I took a birding trip to Salt Lake (Minnesota) on the South Dakota border with my good friend Kerry this weekend. Our main goal was to watch shorebirds, but everything was really flooded, and the mudflats that attract the shorebird were underwater. Plus it was really, really windy, which made everything in the spotting scope hard to see. So we didn't see many shorebirds (at least not many different species; we did see a flock of 1,000+ Lesser Yellowlegs at one point which was really cool).
We birded some other areas, including Marsh Lake in the Lac Qui Parle Wildlife Management Area. There were plenty of birds, hundreds of White Pelicans and gulls, but most were on the far shore of the lake. There was a large boulder nearby on our side of the lake, a glacial erratic, a rock deposited thousands of years ago by one of the glaciers that had moved through the area.
We walked over to it. I wanted to climb on top, hoping to get a better view, maybe of an hidden mudflat, teeming with shorebirds. But no luck, it was a little too tall, steep, and smooth to climb on top. But it was covered in lichens.
I spent a little time at home paging through books, hoping to identify some of these lichens. But I didn't have a hand lens with me at the time, or chemicals to test for the presence of different lichens substances, and I didn't try to bring any home for further study; they belonged where they were.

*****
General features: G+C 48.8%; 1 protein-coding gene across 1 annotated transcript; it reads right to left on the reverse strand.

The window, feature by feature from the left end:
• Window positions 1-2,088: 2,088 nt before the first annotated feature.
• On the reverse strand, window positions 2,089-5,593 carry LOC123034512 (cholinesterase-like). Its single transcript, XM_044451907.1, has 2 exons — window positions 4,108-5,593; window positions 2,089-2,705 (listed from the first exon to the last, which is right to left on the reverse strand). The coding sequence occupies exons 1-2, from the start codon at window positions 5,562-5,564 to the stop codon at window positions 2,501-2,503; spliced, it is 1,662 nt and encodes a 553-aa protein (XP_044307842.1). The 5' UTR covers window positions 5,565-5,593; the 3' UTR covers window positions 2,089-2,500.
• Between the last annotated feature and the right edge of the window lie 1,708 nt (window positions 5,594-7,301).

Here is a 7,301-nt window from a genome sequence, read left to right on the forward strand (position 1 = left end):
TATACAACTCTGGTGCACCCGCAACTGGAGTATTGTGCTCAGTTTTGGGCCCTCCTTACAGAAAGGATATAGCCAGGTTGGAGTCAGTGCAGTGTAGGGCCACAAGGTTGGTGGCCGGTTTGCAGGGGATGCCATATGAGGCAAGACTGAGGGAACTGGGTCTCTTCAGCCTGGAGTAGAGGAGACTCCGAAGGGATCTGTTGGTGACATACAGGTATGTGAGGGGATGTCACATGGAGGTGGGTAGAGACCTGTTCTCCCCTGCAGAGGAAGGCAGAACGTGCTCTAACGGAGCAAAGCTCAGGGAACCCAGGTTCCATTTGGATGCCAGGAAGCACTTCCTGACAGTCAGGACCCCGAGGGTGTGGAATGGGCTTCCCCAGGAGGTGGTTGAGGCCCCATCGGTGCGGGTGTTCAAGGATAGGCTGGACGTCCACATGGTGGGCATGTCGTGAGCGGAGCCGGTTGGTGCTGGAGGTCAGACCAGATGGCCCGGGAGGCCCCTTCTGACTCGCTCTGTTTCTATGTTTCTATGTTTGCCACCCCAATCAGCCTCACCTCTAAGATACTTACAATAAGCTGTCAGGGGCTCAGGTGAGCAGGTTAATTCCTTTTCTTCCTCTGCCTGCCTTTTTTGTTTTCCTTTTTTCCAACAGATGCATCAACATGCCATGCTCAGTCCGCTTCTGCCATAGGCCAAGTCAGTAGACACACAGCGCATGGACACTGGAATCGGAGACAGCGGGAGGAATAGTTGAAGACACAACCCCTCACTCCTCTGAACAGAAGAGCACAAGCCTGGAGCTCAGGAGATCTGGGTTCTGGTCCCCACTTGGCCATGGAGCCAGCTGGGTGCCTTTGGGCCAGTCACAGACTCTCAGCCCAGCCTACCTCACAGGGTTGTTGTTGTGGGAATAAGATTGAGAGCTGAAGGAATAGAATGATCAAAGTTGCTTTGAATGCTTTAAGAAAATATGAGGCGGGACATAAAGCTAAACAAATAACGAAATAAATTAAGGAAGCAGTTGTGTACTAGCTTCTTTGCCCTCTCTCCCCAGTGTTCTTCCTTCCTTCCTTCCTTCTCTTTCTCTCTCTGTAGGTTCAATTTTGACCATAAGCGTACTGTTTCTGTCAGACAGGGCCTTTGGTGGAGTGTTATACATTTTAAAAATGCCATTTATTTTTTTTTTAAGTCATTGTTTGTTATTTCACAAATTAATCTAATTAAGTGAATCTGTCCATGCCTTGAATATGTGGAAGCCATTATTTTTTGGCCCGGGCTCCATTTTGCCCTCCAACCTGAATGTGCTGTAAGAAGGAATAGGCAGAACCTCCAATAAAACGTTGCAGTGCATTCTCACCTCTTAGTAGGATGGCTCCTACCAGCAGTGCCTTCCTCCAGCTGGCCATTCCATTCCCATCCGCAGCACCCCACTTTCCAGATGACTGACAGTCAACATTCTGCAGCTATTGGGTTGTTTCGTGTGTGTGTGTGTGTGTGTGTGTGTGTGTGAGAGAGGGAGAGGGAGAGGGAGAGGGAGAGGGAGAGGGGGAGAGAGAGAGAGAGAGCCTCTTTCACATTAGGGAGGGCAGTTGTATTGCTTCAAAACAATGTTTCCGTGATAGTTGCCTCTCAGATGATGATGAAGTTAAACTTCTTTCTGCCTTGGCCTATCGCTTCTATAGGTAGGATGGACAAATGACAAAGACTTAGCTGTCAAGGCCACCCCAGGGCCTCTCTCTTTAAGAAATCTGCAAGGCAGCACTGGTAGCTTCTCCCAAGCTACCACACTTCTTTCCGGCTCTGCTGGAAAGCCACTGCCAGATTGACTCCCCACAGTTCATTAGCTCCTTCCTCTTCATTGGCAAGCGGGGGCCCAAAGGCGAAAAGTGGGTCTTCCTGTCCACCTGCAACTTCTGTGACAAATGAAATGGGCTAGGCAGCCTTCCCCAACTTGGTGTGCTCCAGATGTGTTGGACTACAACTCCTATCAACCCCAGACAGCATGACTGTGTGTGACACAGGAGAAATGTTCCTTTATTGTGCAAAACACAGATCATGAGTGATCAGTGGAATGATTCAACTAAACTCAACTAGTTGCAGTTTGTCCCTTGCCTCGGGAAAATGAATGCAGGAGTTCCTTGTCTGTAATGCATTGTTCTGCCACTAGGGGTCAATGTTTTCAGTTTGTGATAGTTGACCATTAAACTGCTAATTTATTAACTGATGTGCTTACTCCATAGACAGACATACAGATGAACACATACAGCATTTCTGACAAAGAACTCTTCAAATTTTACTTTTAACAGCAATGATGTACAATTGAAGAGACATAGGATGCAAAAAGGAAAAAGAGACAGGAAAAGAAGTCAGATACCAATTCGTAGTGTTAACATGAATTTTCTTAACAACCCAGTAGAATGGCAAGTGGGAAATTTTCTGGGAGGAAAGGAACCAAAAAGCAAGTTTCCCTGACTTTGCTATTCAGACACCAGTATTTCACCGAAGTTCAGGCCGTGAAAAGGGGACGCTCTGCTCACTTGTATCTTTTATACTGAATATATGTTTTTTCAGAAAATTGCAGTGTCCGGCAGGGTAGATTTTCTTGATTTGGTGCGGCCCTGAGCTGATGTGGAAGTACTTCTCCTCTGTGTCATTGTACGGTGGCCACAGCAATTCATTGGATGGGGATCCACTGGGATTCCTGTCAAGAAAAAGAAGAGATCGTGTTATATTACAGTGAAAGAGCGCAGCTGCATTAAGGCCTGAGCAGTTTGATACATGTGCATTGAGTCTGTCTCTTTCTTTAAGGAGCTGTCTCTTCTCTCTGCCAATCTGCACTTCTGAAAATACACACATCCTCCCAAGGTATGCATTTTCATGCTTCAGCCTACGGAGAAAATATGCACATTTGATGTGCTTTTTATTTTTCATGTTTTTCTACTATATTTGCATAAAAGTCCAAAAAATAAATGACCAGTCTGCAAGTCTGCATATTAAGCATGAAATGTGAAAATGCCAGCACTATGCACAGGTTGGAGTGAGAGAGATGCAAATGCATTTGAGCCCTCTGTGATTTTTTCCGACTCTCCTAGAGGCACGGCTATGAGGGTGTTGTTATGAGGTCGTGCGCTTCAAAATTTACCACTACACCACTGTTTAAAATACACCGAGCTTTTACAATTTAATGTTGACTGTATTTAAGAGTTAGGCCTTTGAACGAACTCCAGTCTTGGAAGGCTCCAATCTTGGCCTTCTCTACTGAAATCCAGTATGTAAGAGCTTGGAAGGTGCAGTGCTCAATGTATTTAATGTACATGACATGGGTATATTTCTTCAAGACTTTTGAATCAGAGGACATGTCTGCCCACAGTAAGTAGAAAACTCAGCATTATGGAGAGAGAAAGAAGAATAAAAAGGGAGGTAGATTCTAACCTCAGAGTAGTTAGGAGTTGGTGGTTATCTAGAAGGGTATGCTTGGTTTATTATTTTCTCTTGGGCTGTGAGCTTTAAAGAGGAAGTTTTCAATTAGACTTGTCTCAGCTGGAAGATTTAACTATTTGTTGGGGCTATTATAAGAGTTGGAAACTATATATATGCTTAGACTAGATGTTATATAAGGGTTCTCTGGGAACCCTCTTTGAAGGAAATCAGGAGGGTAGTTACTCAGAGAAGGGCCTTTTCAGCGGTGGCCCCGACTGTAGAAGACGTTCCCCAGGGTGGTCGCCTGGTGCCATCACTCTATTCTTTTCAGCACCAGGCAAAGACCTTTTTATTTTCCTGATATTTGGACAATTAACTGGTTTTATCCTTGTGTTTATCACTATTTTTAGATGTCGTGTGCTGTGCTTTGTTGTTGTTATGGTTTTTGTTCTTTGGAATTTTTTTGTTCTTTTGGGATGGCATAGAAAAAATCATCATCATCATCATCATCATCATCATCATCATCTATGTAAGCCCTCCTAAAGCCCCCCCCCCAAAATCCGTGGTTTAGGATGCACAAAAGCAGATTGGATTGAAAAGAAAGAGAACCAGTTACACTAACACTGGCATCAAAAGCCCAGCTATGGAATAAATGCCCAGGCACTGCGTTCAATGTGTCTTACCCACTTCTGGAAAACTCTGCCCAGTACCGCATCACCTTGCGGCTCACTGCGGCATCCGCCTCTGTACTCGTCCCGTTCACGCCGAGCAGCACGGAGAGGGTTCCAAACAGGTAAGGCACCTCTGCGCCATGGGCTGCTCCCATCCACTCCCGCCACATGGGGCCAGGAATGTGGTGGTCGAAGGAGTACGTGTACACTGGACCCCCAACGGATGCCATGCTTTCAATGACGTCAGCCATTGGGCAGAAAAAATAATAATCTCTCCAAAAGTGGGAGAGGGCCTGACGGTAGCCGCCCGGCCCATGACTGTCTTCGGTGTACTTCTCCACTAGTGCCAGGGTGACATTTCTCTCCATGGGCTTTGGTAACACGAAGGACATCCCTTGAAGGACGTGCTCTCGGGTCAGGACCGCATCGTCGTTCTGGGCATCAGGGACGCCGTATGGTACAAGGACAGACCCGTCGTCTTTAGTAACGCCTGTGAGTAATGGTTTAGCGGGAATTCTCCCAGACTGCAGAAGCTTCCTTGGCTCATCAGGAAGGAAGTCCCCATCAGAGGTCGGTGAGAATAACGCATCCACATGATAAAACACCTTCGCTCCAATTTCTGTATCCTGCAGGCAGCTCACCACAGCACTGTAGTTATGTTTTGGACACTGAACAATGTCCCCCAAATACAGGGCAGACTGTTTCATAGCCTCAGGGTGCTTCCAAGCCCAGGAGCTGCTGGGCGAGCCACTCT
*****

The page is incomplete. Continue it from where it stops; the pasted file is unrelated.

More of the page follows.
After some lucky browsing, I believe the squamulose lichens in the above picture are Rock-posy lichens (Rhizoplaca spp). Squamulose lichens are somewhere between crustose, or crust-like and foliose, or leaf-like, in appearance. I'm talking about the grayish blobs (thallus) with the pinkish blobs (apothecia, spore producing part). They and their saxicolous (growing on rocks) companions made up some interesting and beautiful combinations.
A closer look at the glacial erratic.
It was a great trip!